Monday, 24 November 2008

Knowledge management analogies & stories Part I

I don't know about you, but I often find that people have a preconcieved notion of what knowledge is, which prevents them from having a useful conversation about how it might be managed. I'm not convinced that it can be "managed" - maybe, using the same differentiation between leading and managing people, knowledge can be "led"? Anyway, the point is, I've been collecting analogies and stories to help me explain what I'm talking about re: KM in general, and to explain why I feel so strongly that tacit knowledge cannot, in essence, be captured (see this post and this post). I thought I'd share some of them with you.

The Salad Analogy - Information & Knowledge & Wisdom
Borrowed from Mr Mike Kelleher, senior consultant at the British Quality Foundation
Information tells us that that red round thing with pips in is a tomato is, knowledge tells us that it is a fruit, wisdom tells us that despite the fact it is a fruit, it doesn't go well in a fruit salad.

The Driving Analogy
Intuitively developed by me despite the fact it's used by many other people...
When you learn to drive a car, you do so by actually driving a car. The theory of road use can be gained from a book, but any real ability to drive is gained by driving. That is the difference between theory (information) and practice (knowledge). However, tacit, intuitive knowledge comes to us when we've had many years of idiot drivers pulling out of the middle lane of the motorway without warning. It's a feeling, a sensation of "better watch that car!" and cannot easily be articulated so that someone else could practice it. However, many frequent and long distance drivers know what I'm talking about...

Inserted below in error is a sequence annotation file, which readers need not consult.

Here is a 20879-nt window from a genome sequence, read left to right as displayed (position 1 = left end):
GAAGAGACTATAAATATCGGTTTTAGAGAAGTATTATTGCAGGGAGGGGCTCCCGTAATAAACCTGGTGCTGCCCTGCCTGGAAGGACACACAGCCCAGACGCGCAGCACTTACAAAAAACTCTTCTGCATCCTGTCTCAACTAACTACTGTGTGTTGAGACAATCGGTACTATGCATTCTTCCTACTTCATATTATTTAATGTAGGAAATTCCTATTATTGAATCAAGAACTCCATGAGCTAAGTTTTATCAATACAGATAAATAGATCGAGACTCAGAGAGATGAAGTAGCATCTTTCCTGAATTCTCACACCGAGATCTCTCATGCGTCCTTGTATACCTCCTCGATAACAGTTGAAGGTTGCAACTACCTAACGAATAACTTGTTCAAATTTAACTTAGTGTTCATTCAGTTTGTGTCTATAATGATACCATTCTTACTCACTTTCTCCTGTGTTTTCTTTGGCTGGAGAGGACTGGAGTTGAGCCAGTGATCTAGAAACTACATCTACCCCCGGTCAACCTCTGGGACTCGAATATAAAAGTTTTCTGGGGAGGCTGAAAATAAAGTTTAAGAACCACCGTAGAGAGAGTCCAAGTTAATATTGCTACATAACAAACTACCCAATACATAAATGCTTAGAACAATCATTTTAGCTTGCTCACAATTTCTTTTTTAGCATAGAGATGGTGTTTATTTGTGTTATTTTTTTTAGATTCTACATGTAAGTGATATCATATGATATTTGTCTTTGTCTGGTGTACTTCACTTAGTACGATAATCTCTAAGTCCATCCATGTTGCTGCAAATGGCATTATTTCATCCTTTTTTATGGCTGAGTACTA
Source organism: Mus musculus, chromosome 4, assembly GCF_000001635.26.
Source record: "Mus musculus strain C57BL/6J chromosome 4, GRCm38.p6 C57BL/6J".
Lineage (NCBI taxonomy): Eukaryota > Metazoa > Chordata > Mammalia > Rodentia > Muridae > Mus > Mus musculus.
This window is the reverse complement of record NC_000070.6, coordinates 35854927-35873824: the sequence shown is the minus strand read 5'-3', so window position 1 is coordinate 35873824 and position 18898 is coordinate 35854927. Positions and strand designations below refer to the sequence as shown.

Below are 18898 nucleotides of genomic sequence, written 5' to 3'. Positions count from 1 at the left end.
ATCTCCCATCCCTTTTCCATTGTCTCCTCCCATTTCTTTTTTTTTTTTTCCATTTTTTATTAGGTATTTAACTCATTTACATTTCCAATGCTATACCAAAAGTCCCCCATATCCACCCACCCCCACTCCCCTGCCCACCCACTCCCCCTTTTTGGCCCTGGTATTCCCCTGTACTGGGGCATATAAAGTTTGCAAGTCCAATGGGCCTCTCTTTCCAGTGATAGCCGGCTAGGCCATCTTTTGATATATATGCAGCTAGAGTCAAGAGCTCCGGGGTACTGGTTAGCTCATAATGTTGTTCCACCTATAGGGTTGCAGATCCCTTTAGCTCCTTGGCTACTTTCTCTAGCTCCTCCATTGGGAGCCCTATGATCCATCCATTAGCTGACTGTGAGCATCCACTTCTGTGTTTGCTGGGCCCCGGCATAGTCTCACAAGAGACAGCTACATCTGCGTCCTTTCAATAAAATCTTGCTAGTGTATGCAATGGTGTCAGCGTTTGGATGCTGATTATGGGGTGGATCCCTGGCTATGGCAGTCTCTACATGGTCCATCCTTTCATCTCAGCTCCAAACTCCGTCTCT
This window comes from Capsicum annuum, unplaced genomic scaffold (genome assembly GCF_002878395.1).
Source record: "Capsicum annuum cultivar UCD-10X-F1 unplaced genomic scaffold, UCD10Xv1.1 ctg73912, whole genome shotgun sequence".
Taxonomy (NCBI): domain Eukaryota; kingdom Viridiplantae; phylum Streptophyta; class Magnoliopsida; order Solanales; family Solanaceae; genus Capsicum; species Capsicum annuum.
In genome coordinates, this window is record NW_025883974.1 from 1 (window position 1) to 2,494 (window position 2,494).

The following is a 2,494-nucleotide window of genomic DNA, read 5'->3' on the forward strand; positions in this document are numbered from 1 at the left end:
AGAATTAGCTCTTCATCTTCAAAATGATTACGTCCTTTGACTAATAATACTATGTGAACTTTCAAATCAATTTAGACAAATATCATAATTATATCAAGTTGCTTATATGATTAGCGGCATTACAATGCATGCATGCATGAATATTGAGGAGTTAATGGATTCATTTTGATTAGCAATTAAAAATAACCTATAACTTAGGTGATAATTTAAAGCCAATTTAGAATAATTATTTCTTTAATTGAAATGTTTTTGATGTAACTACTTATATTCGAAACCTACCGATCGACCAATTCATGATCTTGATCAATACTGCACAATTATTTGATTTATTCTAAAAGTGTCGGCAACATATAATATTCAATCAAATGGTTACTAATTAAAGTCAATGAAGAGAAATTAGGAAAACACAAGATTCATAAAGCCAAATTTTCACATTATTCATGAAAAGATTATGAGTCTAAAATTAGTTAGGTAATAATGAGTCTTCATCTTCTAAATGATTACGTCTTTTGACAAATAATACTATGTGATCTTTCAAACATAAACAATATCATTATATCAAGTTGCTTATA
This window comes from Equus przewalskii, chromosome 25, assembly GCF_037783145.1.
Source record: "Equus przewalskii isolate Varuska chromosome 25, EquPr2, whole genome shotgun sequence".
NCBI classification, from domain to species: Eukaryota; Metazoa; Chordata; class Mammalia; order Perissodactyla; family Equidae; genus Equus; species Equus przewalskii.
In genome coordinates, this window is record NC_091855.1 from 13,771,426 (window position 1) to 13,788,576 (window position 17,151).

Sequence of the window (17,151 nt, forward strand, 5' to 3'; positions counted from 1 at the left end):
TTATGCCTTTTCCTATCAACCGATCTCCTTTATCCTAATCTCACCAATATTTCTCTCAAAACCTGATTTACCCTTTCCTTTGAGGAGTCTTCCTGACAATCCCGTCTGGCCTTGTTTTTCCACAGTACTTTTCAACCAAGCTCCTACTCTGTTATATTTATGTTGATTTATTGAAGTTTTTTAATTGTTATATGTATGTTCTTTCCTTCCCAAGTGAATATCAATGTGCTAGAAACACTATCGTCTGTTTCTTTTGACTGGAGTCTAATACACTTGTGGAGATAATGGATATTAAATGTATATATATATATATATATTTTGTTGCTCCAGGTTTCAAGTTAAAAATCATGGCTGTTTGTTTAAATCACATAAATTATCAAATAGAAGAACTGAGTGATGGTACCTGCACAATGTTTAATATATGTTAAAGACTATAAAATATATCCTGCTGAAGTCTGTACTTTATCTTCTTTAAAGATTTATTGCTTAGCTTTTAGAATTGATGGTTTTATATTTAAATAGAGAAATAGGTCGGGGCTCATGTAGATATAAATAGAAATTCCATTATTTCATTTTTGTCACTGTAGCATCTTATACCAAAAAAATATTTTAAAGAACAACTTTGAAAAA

Teaching by the book
A lovely analogy from Larry Prusak, on his site, tells of how he was once on a baseball team, but "was by far the worst hitter on the team". His father gave him a book on The Art of Hitting. Despite pratically memorising the book, he still couldn't hit. This is, as Prusak says,
"...a story I tell people who insist that knowledge can be codified, that humans are interchangeable. There are still many facets of life and work that are art not science, and wise managers understand how to manage both."

I'll post these as I come across them, and I promise to test them first, after all, it's not just about theory, it's about practice...

1 comment:

F said...

Thanks for these...very useful!